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Witold Friemann

Witold Friemann


Witold Friemann, born 20 August, 1889, in Konin, died on 22 March, 1977, in Laski near Warsaw, Polish composer, pianist and pedagogue. He initially studied music under the direction of P. Romaszko (piano) and M. Zawirski (theory), then in 1909 he studied at the Warsaw Conservatory with Z. Noskowski and R. Statkowski (composition and orchestration), with A. Michałowski (piano) and possibly with P. Maszyński. In the years 1909-1913 he was in Leipzig and Meiningen, where he studied with M. Reger (composition) and J. Pembaur’s son (piano). His piano career, launched with a successful debut in 1914 in Leipzig, was interrupted by the outbreak of war; Friemann returned to the concert hall in 1921 in Lviv, where A. Chybiński brought him at the end of hostilities. He taught piano at the Polish Music Society Conservatory in Lviv (the concerto course) until 1929. During this time he became known as a composer, mainly because of his vocal lyricism (Ada Sari and others sang his songs) and piano works, which he often performed himself at composer concerts in Lviv. In 1929, he left Lviv and settled for 4 years in Katowice, where he organized the Silesian Music Conservatory, of which he became Director. At his initiative, the only Military School of Music in Poland was founded at this university. In 1933 Friemann moved to Warsaw, where he worked for Polish Radio, first as "musical controller," then as "reviewer of classical music." During the occupation, he participated in underground concerts. From 1946, he worked for 17 years as choir director and piano teacher in an institution for the blind in Laski, where he also remained after retirement. He was twice awarded the Golden Cross of Merit (1938, 1958), the Officer’s Cross of the Order of Polonia Restituta (1960), the Medal of the Pontificate of Pope Paul VI. In 1963 he was awarded Minister of Culture and the Arts Award second degree for his piano and vocal works.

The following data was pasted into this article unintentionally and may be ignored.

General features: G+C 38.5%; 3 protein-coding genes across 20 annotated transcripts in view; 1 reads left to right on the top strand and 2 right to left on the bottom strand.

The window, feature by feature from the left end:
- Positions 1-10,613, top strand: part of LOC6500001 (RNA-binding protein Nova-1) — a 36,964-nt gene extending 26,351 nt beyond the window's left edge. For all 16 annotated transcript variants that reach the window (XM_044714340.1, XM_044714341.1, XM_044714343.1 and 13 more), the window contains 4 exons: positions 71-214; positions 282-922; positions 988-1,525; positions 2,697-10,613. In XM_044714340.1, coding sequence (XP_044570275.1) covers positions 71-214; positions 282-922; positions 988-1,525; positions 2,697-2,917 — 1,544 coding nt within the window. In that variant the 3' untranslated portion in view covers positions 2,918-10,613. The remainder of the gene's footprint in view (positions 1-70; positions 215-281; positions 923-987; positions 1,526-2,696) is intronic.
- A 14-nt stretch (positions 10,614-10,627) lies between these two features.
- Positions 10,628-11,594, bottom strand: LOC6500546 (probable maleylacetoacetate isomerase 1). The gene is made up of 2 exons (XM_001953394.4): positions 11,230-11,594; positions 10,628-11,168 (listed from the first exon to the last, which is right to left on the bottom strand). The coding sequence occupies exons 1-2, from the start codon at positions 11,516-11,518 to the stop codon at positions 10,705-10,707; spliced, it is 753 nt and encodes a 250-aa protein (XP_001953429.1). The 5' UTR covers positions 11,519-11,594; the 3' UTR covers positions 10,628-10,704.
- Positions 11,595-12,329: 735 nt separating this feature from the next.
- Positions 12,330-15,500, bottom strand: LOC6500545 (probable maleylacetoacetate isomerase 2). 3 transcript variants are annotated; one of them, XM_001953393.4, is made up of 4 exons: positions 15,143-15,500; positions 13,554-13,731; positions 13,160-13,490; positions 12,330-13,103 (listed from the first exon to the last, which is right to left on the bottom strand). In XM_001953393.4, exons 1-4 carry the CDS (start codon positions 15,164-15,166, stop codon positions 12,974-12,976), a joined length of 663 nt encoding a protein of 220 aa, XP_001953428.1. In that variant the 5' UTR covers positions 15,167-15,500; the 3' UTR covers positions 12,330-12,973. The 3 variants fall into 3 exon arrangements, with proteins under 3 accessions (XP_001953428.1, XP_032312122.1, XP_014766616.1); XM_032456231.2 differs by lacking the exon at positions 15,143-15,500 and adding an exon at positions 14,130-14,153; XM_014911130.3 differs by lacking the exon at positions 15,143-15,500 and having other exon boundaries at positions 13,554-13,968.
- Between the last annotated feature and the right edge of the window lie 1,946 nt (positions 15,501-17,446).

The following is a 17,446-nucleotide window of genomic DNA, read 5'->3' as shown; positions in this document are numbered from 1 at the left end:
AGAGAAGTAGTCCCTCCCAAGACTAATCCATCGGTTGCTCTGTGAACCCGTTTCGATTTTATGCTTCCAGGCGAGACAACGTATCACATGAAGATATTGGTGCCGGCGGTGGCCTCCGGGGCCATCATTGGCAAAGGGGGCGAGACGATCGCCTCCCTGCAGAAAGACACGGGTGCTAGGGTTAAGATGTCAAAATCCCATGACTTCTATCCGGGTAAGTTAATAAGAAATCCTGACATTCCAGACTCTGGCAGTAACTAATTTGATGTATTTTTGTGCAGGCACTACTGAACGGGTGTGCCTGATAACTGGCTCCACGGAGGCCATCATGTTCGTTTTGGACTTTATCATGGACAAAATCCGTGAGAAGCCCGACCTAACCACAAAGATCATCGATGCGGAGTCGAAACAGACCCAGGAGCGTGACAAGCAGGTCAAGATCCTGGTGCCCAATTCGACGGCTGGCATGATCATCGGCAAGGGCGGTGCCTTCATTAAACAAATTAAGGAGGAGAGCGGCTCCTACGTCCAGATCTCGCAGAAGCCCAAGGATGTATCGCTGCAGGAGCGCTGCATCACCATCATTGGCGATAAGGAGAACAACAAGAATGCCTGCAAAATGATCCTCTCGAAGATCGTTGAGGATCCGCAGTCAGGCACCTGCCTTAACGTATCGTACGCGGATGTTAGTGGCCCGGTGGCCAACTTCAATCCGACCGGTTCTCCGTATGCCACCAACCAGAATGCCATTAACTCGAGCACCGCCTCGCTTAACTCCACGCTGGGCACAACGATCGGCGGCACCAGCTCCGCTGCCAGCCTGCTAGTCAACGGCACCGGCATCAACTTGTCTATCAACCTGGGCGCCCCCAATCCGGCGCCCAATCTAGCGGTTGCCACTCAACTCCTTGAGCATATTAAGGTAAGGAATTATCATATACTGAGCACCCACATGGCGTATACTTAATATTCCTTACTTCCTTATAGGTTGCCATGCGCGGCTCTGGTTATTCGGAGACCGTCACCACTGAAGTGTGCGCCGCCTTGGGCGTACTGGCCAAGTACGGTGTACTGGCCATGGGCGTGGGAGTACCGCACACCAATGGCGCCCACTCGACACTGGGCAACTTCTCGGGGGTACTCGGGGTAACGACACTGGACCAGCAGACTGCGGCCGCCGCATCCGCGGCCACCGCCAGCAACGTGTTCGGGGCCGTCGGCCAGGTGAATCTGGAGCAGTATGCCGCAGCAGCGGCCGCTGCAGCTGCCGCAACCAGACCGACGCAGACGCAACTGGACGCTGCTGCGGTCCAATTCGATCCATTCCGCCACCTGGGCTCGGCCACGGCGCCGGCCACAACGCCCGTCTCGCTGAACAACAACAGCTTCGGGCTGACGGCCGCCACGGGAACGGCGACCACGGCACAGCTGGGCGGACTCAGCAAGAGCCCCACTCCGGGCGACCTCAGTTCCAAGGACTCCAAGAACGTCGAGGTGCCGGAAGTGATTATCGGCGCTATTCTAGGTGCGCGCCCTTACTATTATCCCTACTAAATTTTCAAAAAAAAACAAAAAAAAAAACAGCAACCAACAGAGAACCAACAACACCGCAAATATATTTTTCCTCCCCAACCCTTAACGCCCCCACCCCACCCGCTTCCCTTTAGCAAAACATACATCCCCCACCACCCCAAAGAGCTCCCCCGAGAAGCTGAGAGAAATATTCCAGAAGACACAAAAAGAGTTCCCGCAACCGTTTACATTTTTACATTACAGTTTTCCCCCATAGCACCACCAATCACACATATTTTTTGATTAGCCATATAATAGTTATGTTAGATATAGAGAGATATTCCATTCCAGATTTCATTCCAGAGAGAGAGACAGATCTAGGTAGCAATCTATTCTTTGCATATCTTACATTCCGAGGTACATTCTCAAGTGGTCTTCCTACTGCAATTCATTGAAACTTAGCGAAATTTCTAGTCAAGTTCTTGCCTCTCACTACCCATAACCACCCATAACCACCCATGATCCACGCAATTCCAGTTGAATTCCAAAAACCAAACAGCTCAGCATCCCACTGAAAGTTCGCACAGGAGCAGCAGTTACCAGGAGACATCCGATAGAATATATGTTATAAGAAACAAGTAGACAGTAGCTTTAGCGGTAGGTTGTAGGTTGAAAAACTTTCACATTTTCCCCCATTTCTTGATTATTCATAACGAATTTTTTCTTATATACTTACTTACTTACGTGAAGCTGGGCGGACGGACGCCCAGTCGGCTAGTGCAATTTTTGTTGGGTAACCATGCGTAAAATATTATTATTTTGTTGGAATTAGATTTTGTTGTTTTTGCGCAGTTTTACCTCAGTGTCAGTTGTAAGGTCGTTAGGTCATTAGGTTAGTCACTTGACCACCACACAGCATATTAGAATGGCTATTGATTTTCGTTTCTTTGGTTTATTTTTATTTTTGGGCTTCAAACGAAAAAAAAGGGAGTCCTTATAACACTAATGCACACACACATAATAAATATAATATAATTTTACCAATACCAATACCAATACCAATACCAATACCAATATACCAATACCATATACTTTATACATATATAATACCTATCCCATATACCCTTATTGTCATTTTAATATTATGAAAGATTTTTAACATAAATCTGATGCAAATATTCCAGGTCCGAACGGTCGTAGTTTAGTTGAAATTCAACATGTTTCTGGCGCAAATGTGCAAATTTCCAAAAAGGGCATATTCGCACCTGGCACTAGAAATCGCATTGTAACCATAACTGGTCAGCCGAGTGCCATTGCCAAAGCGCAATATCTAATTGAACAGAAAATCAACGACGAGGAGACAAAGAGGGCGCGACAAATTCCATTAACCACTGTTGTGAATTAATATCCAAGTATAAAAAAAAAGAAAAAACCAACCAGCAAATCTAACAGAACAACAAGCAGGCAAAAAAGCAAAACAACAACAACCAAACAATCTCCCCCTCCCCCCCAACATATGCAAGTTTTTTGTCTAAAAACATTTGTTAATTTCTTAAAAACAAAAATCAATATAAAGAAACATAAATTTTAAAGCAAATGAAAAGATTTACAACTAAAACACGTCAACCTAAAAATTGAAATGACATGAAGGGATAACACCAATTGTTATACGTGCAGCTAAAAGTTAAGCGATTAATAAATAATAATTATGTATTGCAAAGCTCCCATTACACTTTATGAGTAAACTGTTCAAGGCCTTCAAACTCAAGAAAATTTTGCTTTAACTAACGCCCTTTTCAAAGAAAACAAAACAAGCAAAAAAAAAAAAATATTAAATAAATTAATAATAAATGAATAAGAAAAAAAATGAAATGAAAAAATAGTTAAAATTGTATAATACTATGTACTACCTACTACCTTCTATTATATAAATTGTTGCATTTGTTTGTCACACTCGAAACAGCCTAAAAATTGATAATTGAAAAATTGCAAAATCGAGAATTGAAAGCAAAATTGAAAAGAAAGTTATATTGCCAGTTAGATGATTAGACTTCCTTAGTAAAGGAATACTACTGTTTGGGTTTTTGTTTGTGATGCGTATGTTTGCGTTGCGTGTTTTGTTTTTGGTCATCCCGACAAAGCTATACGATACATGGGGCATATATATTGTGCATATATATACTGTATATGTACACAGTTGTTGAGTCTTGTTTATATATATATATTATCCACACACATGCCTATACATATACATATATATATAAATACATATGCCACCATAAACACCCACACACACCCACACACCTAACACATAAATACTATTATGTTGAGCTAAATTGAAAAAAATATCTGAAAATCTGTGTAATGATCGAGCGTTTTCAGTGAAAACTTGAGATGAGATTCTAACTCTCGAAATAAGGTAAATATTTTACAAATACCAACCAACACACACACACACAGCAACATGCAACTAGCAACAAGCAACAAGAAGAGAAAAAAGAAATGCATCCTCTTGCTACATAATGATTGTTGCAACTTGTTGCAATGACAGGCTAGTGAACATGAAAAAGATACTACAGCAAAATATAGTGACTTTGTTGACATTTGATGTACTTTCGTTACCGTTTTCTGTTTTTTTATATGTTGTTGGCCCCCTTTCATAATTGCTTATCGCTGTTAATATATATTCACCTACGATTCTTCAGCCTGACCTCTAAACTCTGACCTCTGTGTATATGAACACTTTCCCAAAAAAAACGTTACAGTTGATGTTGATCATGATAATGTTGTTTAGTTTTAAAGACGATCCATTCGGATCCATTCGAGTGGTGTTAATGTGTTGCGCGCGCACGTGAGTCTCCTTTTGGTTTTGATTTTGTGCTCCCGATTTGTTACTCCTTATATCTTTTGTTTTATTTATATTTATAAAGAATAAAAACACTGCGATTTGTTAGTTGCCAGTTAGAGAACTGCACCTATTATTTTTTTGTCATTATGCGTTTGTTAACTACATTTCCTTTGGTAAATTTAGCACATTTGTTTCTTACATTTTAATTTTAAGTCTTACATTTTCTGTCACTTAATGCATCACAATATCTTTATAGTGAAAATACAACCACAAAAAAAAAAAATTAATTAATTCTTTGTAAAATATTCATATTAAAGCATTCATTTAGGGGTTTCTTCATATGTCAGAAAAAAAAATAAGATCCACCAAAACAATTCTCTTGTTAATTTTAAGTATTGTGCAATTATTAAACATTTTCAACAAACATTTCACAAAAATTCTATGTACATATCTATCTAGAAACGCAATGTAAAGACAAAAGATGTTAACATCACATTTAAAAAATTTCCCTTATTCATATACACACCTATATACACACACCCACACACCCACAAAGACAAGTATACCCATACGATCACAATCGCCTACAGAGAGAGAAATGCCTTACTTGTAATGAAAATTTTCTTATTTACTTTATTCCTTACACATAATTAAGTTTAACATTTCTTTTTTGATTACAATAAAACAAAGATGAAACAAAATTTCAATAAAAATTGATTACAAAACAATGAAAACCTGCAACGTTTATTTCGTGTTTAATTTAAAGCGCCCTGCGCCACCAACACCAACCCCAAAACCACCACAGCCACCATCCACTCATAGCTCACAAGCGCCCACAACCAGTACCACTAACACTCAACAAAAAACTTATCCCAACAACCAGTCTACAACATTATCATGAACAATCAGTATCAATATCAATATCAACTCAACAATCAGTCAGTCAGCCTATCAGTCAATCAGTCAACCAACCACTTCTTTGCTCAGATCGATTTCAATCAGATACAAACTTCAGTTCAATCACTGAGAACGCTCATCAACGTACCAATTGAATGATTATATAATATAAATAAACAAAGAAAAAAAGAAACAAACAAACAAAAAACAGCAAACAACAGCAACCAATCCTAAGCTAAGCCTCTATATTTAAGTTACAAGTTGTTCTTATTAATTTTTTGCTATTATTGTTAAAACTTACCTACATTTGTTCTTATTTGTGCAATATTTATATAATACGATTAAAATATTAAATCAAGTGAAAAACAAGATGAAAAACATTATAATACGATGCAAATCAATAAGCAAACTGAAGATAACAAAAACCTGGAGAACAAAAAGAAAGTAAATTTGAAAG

Friemann considered himself a romantic. He treated his art emotionally, discarding any calculation. Over the last 30 years of his life he worked in conscious isolation from the musical environment, seeking rather to consolidate the gains of his individual musical language than to developing his technique.